You might remember Murchison is the company that couldn’t get the Oakajee Port & Rail project in Western Australia up and running. It was forced to sell its half of the project to partner Mitsubishi for $325 million.
At the moment, the company has returned 46.5 cents a share to shareholders, with another 3.5-4 cents to be passed back in February, when conditions on the Mitsubishi deal expire. At this point, Murchison will be wound up.
Mercantile’s objection is that, on its calculations, Murchison is spending around $500,000 a month in the meantime. Murchison counters that this is misleading, as the company meets non-repeatable legal bills and tax obligations.
Whatever the case, Mercantile hasn’t revealed what it wants to see happen to the remaining funds.
Ruralco chairman Richard England is playing his cards close to his chest when it comes to potential acquisition of the Elders rural services business.
In a full-year results presentation yesterday, Ruralco said it expects to benefit from the Elders sale whether it plays a direct role or not.
"If Ruralco did participate, we would be disciplined and would not pursue any acquisition unless it was value-accretive for Ruralco shareholders,” England said in a statement accompanying the company’s preliminary final report.
"Regardless of the outcome, Ruralco was well-positioned to benefit either from a synergistic acquisition of (Elders) rural services or continuing to win market share if sold to another entity.”
Back in early October, The Australian Financial Review broke the story of merger discussions that Ruralco tried to start with Elders.
At the time, the AFR believed that Ruralco would raise between $100 million and $140 million to cut the debt in the merger entity and settle hybrids.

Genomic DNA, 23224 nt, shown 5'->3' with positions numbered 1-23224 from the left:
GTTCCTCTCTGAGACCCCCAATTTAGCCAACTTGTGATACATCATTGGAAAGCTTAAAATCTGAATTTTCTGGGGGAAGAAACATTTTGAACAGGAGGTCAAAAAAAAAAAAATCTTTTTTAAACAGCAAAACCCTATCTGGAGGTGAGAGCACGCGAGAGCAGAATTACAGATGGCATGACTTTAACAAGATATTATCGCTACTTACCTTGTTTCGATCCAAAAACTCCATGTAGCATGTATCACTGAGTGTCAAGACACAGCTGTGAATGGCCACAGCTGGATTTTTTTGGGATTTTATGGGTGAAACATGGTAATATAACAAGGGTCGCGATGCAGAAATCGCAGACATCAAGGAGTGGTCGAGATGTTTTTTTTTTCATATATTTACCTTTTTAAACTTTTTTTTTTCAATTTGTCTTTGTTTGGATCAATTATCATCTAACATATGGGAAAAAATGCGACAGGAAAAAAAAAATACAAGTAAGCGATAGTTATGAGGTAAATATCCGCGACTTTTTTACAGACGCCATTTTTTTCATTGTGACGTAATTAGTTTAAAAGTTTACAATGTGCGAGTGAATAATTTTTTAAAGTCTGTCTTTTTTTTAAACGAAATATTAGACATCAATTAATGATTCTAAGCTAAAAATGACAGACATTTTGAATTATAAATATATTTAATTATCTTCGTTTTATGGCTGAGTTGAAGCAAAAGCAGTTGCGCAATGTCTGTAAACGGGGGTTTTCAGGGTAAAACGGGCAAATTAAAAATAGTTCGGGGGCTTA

With this in mind, it’ll be interesting to see what Elders gets for its assets.
Ord River, Zhongfu
While we’re talking agribusiness, little-known Chinese company Shanghai Zhongfu has been confirmed as the winner of a deal to lease and develop 13,400 hectares of land in the northern parts of Western Australia.
Premier Colin Barnett and Regional Development and Lands Minister Brendon Grylls confirmed the decision yesterday. The premier denied that the decision had been made before Monday’s cabinet meeting, after The Australian reported it was in the bag a week ago.
The Ord-East Kimberley Expansion project will see pastoral land turned into irrigated farmland and Western Australia will finally get a $250 million sugar mill expansion around Kununurra.
Reassuringly, there hasn’t been the same reaction from protectionists to this investment as there have been to similar moves by Chinese companies on Australian agricultural assets.
Could this be that we’re maturing when it comes to Chinese M&A activity? Or is it that both state and federal governments, governed by each political party, have thrown money at this project and are just happy to see it getting off the ground?
The three brothers controlling skate clothing company Globe International have issued a pretty clear rebuke to a takeover offer by corporate raider Mariner Corporation.
Founder Matt Hill and his brothers Peter and Stephen said they would not accept the $19.7 million all-scrip offer. Given that they speak for 67.8 per cent of the register, that’s a pretty definitive response.
Meanwhile, a key Qantas Airways investor has thrown its support behind chief executive Alan Joyce and his turnaround strategy.
According to The Australian, BT Investment Management portfolio manager Sondal Bensan hasn’t been contacted by the quartet of Australian businessmen reportedly speaking to Qantas shareholders about a rival proposal. By the sounds of it, BT would need some persuading.
"I am definitely supportive of the Emirates deal and what it brings to Qantas,” said Bensan. "It has been a long road, but from this point the strategy is where it needs to be.”
Finally, Lend Lease has picked up a $208 million design and construction contract to redevelop the Lakeside Joondalup Shopping City in Perth.